Innisfree Jeju Volcanic Pore Clay Mask Review
The Innisfree Jeju Volcanic Pore Clay Mask* comes in a cardboard box, containing a plastic jar with a seal AND a lid to keep the mask wet and smooth for use. However, it doesn’t come with a spatula so I usually use a couple q-tips to get the product out to use. The clay this mask contains Volcanic Clay from Jeju Island, an island in Korea famous for its volcanic mud healing properties. If you look at the mask closely, you can actually see little black specks of volcanic ash – so cool!
The directions say to leave it on for 15-20 minutes – I found that the mask did dry in this time frame anyway. I found that this mask didn’t oil spot on me either, which I also didn’t like because it made me think it wasn’t working. When I rinsed this off, I realised just how emollient this mask was.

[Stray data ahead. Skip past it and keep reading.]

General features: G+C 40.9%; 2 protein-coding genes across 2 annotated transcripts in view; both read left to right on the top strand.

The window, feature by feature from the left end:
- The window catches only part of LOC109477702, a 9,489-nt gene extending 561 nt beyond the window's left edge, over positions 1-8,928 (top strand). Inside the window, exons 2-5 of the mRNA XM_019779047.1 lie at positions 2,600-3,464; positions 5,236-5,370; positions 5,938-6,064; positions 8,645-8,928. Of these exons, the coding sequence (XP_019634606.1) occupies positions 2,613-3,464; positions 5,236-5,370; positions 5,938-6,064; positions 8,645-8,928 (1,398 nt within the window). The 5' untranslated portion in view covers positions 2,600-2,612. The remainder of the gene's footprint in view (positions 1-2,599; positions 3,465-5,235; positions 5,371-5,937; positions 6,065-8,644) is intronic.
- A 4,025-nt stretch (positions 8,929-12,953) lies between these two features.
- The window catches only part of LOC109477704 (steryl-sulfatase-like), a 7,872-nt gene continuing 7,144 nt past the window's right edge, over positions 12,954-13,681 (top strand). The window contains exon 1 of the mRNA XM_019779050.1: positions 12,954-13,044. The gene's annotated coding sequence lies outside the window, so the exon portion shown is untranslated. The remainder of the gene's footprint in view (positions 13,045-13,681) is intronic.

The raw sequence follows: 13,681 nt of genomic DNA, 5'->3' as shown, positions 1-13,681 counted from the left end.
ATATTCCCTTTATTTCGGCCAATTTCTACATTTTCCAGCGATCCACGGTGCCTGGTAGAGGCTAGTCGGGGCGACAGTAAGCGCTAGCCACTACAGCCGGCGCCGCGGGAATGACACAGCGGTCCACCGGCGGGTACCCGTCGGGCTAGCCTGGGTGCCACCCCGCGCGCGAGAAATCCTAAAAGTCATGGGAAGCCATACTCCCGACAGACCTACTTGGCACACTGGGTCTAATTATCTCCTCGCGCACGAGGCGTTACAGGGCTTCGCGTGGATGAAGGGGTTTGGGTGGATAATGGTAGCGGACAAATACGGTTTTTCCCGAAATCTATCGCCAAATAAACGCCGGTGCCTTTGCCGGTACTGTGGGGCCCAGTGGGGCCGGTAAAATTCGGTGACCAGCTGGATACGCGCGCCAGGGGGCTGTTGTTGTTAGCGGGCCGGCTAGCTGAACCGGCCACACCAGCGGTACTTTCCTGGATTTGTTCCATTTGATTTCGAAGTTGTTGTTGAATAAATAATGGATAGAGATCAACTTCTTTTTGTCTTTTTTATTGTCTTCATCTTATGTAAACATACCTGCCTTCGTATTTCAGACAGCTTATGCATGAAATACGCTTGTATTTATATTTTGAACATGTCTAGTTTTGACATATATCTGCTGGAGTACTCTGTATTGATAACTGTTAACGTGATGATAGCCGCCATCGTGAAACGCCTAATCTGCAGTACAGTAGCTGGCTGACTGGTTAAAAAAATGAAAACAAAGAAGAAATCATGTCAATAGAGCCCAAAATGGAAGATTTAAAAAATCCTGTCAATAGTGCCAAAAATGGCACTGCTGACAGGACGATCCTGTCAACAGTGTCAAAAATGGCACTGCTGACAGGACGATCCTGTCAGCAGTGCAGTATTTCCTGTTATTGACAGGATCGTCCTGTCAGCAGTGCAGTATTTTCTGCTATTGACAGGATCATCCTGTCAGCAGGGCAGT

I was pretty shocked that this was actually able to reduce nose and cheek pore appearance, considering it didn’t seem to do anything that my other masks did: harden, oil spot, or dry stiffly. The only thing that this mask didn’t do, however, was to affect existing pimples. I do find that most other masks will draw out excess fluid/sebum from new/recently popped pimples, but this left them fairly untouched.